Veteran singer Billy Daniels, who opens at Charlie's on Thursday with pianist Ralph Massetti, has given command performances for Queen Elizabeth, Princess Margaret, the duke and duchess of Kent and seven other royal families. "Winston Churchill thought I had 'a fair voice,' " Daniels, 69, says with a laugh.
Born in Jacksonville, Fla., Daniels sang in the school choir, the local glee club and at church before he arrived in New York in 1932. "My dad wanted me to be a lawyer, and I dutifully registered in Columbia University and started working nights as a singing waiter."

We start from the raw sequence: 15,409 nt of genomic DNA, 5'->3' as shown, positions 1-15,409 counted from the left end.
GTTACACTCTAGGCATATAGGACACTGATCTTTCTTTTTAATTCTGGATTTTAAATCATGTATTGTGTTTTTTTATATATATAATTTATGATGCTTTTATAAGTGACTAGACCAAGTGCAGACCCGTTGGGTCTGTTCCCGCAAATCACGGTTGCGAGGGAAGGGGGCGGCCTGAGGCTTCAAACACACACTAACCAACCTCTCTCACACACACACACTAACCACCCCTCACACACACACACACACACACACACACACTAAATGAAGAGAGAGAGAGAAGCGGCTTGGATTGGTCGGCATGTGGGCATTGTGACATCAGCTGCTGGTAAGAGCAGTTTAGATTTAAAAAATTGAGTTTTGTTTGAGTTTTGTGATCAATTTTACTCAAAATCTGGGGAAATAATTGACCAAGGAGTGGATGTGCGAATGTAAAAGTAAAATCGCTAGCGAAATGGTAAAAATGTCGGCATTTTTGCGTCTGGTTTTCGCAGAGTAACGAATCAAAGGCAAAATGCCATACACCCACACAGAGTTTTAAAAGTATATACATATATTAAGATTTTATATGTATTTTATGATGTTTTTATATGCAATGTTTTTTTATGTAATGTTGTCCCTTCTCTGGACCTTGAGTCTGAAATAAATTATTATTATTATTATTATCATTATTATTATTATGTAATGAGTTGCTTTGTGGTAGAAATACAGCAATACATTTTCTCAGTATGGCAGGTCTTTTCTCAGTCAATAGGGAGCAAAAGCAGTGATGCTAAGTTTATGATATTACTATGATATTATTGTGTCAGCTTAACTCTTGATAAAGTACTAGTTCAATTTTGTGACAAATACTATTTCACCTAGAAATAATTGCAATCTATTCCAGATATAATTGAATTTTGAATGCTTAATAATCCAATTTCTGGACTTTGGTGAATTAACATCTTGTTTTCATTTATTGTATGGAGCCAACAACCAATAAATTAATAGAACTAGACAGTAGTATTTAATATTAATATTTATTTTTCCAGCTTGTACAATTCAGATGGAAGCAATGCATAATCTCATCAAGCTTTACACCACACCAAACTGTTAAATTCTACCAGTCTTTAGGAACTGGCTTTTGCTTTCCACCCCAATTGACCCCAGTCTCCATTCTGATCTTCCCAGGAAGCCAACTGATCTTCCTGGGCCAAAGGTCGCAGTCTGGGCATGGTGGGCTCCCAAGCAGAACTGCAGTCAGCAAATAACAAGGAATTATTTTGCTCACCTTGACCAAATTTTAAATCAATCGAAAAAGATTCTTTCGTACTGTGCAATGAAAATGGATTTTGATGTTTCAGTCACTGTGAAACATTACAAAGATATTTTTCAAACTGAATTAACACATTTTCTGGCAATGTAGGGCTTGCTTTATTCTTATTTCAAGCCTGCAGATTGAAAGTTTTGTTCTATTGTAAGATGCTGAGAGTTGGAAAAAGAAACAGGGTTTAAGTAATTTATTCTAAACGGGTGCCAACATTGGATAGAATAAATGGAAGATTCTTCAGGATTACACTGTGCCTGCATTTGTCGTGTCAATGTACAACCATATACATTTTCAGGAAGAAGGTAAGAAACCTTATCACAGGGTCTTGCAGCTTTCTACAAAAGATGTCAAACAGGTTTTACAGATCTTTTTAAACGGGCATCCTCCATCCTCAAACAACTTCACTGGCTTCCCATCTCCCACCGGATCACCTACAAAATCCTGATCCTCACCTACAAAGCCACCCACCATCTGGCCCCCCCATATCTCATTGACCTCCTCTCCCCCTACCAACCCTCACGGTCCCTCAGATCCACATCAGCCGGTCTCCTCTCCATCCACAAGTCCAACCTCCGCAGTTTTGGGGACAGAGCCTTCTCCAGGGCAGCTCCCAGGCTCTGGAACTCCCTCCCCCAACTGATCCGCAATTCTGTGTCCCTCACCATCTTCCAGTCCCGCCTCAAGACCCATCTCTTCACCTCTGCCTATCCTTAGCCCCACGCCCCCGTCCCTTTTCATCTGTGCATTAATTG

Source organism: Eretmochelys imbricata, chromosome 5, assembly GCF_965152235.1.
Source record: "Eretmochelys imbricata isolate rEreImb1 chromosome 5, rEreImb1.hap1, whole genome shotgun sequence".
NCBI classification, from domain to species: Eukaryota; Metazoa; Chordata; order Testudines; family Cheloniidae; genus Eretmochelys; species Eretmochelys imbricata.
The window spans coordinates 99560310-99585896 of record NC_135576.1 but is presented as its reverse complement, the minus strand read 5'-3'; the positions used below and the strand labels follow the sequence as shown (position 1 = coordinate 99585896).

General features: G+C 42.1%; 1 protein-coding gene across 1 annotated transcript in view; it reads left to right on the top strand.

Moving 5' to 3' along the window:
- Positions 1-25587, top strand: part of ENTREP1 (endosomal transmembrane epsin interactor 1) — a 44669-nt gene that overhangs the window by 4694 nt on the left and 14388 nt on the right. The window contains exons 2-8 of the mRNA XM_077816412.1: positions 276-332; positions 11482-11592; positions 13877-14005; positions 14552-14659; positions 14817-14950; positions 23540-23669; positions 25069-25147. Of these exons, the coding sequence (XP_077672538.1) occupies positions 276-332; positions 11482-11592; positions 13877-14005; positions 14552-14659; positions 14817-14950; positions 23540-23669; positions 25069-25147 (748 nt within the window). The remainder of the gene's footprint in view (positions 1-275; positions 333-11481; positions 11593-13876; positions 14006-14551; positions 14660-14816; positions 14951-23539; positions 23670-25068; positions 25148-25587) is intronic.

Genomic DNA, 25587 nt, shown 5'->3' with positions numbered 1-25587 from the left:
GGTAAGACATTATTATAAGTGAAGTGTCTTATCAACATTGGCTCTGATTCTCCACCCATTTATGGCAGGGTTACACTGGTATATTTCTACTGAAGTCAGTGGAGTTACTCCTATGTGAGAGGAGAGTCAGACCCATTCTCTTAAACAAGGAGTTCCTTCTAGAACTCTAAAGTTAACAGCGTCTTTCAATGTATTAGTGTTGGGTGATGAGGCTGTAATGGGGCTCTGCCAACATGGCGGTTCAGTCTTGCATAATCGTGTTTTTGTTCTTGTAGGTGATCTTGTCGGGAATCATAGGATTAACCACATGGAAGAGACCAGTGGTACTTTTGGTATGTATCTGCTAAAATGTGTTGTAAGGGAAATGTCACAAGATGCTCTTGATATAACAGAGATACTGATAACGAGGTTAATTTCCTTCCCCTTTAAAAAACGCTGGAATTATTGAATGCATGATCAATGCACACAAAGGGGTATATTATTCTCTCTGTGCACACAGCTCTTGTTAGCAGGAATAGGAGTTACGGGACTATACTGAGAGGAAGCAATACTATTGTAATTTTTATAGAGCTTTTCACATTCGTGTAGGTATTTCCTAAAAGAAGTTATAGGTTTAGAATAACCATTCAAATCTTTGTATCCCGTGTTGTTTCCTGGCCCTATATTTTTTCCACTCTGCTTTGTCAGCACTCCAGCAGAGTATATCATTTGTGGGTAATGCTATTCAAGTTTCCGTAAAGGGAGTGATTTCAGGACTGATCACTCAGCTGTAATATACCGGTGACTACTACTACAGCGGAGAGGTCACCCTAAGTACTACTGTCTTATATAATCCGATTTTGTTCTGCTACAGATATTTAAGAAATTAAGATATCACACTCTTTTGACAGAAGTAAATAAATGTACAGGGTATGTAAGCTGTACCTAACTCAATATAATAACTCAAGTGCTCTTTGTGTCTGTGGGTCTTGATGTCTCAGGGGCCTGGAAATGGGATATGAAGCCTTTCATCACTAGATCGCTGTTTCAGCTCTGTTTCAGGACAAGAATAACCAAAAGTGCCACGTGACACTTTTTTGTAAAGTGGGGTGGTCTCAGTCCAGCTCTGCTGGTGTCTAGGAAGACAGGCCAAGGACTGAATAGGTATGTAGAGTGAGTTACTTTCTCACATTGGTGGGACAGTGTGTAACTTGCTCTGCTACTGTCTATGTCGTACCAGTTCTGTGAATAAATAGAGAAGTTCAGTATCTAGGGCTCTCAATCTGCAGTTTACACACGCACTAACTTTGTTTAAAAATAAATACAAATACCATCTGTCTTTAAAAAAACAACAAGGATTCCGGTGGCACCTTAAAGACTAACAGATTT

Soon after, Daniels dropped out of college and began singing in 52nd Street clubs such as the Onyx, the Famous Door and Mammy's Chicken Koop with a host of other now legendary jazz greats. "Every place that had music had a pot of goulash so that the musicians could eat, and that made it easier for us to hang out and play all night."
After that it was nearly a year of one-nighters across the United States with the Erskine Hawkins band, more New York years in Greenwich Village clubs and then, in Atlantic City in 1942, discovery of the song that brought him fame, "That Old Black Magic."